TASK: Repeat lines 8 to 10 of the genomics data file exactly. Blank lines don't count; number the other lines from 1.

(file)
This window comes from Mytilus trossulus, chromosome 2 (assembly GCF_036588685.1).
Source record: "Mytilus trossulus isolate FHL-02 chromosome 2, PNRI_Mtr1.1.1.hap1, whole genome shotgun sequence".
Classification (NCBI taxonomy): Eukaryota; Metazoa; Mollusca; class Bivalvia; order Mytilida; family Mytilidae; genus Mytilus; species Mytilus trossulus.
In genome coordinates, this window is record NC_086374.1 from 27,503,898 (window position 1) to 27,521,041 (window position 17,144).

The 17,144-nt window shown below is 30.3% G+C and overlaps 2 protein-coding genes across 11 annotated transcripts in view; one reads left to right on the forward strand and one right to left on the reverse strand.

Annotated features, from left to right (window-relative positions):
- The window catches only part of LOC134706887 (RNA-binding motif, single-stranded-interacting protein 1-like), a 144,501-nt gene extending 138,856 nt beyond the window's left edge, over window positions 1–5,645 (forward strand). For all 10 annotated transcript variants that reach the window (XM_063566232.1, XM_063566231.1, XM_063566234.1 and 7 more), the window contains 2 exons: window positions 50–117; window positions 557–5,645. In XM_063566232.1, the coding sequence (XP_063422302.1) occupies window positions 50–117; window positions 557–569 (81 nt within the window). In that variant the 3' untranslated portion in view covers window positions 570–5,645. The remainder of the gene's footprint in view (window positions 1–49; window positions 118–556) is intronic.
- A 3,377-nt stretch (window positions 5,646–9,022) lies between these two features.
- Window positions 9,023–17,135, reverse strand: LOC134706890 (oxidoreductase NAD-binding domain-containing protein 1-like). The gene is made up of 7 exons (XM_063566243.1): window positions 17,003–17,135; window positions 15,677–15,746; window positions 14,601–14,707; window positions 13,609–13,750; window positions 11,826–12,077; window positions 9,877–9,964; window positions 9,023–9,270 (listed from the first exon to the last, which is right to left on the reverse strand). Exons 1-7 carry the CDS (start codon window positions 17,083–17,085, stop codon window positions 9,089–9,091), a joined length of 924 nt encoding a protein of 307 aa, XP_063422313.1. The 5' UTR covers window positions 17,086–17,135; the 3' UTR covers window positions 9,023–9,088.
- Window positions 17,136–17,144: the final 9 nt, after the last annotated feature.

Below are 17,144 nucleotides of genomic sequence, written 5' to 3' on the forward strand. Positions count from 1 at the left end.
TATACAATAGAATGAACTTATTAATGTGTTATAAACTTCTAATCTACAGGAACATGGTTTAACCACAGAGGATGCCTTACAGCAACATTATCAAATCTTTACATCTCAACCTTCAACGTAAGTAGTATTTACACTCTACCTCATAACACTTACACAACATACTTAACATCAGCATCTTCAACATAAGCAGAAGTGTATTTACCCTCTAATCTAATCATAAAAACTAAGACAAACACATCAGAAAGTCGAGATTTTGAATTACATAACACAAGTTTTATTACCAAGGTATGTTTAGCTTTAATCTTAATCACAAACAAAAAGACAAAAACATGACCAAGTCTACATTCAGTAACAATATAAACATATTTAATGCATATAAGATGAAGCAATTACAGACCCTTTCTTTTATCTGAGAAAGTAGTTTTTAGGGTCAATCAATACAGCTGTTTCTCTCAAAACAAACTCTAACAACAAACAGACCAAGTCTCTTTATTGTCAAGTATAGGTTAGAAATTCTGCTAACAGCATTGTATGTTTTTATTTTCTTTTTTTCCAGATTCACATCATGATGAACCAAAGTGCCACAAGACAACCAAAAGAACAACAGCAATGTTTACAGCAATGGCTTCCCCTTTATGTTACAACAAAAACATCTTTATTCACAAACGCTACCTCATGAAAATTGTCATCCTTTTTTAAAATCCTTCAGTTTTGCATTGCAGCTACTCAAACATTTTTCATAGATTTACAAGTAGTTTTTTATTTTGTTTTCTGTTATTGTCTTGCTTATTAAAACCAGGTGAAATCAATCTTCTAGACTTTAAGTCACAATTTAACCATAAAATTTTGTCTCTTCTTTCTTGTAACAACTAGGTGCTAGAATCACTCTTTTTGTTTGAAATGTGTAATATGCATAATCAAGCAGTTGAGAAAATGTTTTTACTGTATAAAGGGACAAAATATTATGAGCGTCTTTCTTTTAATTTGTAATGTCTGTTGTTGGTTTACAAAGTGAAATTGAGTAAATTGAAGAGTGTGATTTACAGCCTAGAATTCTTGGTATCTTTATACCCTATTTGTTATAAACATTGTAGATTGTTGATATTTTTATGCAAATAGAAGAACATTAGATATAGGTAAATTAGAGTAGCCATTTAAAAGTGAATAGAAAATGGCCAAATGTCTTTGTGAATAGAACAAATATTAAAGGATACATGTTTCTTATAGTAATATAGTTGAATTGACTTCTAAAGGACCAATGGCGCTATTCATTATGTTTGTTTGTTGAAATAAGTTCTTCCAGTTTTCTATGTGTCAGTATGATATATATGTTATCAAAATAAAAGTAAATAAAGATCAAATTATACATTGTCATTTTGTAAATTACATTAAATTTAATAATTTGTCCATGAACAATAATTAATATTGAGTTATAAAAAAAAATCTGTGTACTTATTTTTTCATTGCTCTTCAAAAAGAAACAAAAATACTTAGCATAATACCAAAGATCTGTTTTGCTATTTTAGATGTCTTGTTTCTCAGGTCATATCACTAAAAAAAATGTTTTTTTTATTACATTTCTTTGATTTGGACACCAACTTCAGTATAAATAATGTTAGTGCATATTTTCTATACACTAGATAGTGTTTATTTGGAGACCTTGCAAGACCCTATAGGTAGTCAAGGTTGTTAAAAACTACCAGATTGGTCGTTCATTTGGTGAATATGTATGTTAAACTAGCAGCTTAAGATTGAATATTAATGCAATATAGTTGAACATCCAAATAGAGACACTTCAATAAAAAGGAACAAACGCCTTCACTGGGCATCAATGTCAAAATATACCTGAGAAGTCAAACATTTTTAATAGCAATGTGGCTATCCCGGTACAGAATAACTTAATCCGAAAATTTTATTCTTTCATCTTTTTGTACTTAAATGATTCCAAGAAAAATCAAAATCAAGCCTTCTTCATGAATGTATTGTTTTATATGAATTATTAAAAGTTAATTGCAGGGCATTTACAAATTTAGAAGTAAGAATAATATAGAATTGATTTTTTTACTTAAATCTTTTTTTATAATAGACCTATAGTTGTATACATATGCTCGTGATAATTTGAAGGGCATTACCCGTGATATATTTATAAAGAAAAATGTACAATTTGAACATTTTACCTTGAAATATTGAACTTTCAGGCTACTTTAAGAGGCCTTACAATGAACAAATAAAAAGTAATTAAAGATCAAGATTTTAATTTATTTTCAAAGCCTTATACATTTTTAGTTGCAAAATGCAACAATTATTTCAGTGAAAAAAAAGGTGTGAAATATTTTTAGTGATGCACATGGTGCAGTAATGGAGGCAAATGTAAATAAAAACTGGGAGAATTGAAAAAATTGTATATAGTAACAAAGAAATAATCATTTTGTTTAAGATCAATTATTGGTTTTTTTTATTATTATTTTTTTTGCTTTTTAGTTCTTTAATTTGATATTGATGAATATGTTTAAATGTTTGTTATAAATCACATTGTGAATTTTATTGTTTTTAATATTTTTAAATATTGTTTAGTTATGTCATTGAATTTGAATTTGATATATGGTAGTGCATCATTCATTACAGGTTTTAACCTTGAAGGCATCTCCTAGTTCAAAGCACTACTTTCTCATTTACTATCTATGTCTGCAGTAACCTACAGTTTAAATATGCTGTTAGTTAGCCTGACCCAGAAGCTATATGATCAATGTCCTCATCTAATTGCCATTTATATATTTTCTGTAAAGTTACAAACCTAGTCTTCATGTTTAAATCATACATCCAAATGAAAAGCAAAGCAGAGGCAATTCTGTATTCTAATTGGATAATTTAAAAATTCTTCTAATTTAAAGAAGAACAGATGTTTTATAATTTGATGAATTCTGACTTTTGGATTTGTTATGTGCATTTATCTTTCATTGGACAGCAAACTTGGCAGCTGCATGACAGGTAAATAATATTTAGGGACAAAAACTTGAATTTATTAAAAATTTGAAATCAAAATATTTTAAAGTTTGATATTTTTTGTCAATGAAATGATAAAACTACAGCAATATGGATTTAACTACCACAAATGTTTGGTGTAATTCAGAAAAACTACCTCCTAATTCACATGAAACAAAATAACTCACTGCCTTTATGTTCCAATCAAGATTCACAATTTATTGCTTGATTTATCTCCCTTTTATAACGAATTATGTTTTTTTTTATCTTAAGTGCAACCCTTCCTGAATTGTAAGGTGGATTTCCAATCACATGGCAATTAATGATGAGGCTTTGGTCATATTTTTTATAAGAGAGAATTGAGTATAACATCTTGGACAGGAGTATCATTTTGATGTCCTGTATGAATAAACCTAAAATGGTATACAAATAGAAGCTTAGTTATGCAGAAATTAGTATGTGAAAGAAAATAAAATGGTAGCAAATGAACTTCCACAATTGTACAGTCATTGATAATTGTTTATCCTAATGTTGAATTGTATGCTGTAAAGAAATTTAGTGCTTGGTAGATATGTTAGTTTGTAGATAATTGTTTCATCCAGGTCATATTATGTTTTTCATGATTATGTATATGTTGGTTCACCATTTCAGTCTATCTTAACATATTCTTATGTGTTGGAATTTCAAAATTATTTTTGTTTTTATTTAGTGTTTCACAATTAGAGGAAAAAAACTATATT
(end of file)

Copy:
- A 3,377-nt stretch (window positions 5,646–9,022) lies between these two features.
- Window positions 9,023–17,135, reverse strand: LOC134706890 (oxidoreductase NAD-binding domain-containing protein 1-like). The gene is made up of 7 exons (XM_063566243.1): window positions 17,003–17,135; window positions 15,677–15,746; window positions 14,601–14,707; window positions 13,609–13,750; window positions 11,826–12,077; window positions 9,877–9,964; window positions 9,023–9,270 (listed from the first exon to the last, which is right to left on the reverse strand). Exons 1-7 carry the CDS (start codon window positions 17,083–17,085, stop codon window positions 9,089–9,091), a joined length of 924 nt encoding a protein of 307 aa, XP_063422313.1. The 5' UTR covers window positions 17,086–17,135; the 3' UTR covers window positions 9,023–9,088.
- Window positions 17,136–17,144: the final 9 nt, after the last annotated feature.